AWLĪĀʾ

 

AWLĪĀʾ (more fully, awlīāʾ allāh, the “friends of God”), a term commonly translated in European languages as “saints” or the equivalent. The term, of which the singular is walī, derives from Koran 10:62: “Verily the friends of God—there is no fear upon them, neither shall they grieve.” It occurs also in a number of aḥādīṯ qodsīya, such as “whoever harms a friend (walī) of Mine, I declare war against him” (Zayn-al-din Ḥaddādī, al-Etḥāfāt al-sanīya, Cairo, 1388/1968, p. 166) and “My friends are beneath my domes; none knows them but I” (B. Forūzānfar, Aḥādīṯ-e maṯnawī, Tehran, 1348 Š./1969, p. 52). These scriptural texts (noṣūṣ) have provided the basis for Sufi writing and speculation on the nature of the walī and the quality (welāya) that he possesses.

An early definition of the walī was that supplied by Abu’l-Qāsem Qošayrī (d. 467/1074-75): “The word walī has two meanings. The first is passive, and designates the one whose affairs are totally directed by God Almighty . . . . He does not entrust himself with his affairs for a single moment; rather God Almighty assumes their administration. The second meaning is active and emphatic, and designates the one who takes it on himself to worship God and obey Him: his worship is continual and uninterrupted by sin. Both meanings must be present in the walī for him truly to be a walī” (al-Resāla al-qošayrīya, ed. ʿAbd-al-Ḥalīm Maḥmūd and Maḥmūd b. Šarīf, Cairo, 1385/1965-66, pp. 519-20). This definition was incorporated by Šarīf Jorjānī (d. 817/1414) in his celebrated Ketāb al-taʿrīfāt (Beirut, 1969, p. 275) and repeated, with some elaboration, by ʿAbd-al-Raḥmān Jāmī (d. 897/1492) in the prologue to Nafaḥāt al-ons (pp. 5-6).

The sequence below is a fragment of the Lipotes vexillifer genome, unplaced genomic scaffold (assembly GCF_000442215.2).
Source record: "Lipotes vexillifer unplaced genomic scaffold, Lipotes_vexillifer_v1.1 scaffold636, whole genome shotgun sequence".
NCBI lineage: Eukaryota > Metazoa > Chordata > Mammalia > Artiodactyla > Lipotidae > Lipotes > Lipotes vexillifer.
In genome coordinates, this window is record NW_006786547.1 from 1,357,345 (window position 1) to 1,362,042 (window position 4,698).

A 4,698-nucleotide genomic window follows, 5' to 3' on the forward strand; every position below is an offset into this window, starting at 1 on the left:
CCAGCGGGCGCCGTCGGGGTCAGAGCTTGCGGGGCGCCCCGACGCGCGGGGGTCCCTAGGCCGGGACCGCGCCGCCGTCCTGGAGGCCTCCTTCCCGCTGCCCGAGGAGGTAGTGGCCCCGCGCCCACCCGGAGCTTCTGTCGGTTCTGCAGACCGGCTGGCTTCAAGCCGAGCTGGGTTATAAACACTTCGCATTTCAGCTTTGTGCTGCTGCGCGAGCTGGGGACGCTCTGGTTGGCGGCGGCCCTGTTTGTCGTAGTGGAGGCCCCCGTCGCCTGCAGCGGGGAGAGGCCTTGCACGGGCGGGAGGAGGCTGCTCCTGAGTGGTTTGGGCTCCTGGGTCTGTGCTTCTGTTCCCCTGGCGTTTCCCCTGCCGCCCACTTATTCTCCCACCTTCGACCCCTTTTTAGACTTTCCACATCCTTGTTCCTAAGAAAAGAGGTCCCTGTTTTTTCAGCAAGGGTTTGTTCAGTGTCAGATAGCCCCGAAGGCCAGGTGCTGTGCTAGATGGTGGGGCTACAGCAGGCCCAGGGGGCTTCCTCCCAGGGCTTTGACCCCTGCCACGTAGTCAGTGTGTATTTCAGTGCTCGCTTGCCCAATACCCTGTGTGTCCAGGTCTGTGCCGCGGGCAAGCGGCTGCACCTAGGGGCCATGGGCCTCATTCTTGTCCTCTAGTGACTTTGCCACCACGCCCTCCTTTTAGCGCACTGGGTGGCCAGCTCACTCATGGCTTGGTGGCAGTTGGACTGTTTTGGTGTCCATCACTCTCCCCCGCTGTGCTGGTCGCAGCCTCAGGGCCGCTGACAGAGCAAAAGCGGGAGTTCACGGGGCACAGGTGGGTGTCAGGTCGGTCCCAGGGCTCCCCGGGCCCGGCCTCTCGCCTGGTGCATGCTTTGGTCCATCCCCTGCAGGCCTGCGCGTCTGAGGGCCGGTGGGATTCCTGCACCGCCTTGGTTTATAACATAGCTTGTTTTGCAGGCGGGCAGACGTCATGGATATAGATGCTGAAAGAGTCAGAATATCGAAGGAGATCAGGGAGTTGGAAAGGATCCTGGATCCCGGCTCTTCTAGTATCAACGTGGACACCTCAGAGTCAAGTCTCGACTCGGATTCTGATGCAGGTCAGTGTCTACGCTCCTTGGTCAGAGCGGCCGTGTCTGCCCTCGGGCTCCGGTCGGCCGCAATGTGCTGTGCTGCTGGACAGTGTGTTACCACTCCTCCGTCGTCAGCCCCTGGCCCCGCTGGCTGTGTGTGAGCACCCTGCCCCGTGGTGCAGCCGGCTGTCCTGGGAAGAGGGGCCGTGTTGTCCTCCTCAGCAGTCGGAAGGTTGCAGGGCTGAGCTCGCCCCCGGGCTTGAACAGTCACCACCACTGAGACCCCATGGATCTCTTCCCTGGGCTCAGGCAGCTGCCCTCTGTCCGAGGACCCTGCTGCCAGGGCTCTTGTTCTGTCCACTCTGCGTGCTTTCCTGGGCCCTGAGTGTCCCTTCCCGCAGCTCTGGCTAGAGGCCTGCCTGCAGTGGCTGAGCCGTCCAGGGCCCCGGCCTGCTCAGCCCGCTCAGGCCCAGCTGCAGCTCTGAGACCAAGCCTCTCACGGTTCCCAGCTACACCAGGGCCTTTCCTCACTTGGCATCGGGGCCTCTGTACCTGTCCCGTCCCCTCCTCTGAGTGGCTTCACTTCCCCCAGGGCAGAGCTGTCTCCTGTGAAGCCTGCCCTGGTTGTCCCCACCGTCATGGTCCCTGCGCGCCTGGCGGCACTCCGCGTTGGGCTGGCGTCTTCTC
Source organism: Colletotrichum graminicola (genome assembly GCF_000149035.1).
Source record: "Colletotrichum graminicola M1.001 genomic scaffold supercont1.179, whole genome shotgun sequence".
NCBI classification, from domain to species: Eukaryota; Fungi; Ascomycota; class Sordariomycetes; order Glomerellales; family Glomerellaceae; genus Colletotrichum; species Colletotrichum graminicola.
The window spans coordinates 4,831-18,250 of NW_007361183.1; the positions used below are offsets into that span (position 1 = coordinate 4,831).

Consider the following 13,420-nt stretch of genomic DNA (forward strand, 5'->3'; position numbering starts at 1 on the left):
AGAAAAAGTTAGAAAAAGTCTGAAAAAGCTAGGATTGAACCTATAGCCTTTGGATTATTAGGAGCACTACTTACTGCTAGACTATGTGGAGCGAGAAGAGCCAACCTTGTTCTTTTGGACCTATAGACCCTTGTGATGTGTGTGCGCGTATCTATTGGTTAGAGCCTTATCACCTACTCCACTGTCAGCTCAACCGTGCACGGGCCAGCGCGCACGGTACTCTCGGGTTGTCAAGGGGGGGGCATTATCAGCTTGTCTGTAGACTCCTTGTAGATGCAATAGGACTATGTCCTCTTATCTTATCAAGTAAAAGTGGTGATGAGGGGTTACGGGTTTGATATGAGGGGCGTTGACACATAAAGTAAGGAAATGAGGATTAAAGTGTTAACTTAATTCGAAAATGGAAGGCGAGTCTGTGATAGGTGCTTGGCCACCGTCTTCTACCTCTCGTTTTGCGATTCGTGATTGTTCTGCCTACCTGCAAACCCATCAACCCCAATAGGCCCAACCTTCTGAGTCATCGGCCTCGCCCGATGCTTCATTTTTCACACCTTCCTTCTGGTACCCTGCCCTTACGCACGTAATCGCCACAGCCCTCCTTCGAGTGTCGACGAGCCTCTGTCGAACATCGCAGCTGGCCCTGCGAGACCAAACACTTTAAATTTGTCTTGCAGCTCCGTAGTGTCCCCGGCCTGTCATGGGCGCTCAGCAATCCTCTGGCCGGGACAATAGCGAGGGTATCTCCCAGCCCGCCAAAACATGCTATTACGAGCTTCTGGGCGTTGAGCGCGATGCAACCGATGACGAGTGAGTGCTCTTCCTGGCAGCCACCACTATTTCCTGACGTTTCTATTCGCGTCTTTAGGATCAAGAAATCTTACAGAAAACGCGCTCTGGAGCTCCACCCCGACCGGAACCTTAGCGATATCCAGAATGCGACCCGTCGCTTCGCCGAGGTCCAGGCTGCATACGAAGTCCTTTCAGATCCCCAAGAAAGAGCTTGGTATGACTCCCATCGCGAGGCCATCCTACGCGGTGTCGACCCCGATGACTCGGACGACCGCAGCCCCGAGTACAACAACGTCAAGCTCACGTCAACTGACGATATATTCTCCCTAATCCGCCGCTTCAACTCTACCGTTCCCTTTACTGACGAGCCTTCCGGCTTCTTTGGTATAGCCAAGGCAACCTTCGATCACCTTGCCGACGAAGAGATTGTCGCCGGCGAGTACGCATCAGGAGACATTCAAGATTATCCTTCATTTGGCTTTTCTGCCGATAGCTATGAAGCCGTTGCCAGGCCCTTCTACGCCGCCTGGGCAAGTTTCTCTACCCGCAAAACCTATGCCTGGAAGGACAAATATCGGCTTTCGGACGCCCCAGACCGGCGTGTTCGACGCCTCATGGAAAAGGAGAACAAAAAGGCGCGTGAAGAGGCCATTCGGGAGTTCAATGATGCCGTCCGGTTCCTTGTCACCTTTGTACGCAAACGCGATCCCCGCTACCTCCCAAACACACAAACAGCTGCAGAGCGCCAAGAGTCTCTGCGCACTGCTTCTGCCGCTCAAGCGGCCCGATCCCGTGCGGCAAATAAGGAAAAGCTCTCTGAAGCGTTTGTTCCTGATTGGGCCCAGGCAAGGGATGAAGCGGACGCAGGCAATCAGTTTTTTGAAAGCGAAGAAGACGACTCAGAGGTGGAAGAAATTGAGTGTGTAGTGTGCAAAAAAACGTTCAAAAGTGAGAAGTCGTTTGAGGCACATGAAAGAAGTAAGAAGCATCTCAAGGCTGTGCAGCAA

An alternative definition, stressing the concept of friendship inherent in the word walī, was given by Najm-al-dīn Dāya in his commentary on Koran 10-62: “The awlīāʾ are the lovers of God and the enemies of their souls. For welāya is the knowledge of God and the knowledge of one’s own soul; knowledge of God means looking upon Him with the gaze of love, and knowledge of the soul means looking upon it with the gaze of enmity, once the veils constituted by the states and attributes of the soul are removed” (al-Taʾwīlāt al-najmīya, quoted in Esmāʿīl Ḥaqqī Borūsawī, Rūḥ al-bayān, Istanbul, 1389/1970, IV, p. 58). The notion of “closeness” has also been discerned as part of the meaning of the word walī: “The walī means "he who is close"; the meaning of awlīāʾ allāh is, then, the elect among the believers, so designated because of their spiritual proximity to God Almighty” (Abu’l-Soʿūd Efendī, quoted in Rūḥ al-bayān IV, p. 58).

A particular problem in the definition of the walī and his attributes has been the relationship between him and the prophet (nabī). It appears that in the 3rd/9th century, the notion arose that the walī is superior to the prophet. Abū Bakr Ḵarrāz (d. 286/899) wrote a brief treatise in refutation of this belief (Kašf al-bayān, contained in Rasāʾel, ed. Q. Sāmarrāʾī, Baghdad, 1967), and was followed soon after by Ḥakīm Termeḏī (d. between 295/907 and 310/922), who wrote the most important single treatise on welāya, Ketāb ḵatm al-awlīāʾ (ed. ʿO. Yaḥyā, Beirut, 1965). In addition to affirming the superiority of prophethood to welāya, Termeḏī set forth the various categories of awlīāʾ, propounded the idea of a “seal of the saints,” corresponding to the seal of the prophets, and made a division of welāya into welāya ʿāmma (embracing the totality of the believers) and welāya ḵāṣṣa (pertaining exclusively to the spiritual elect).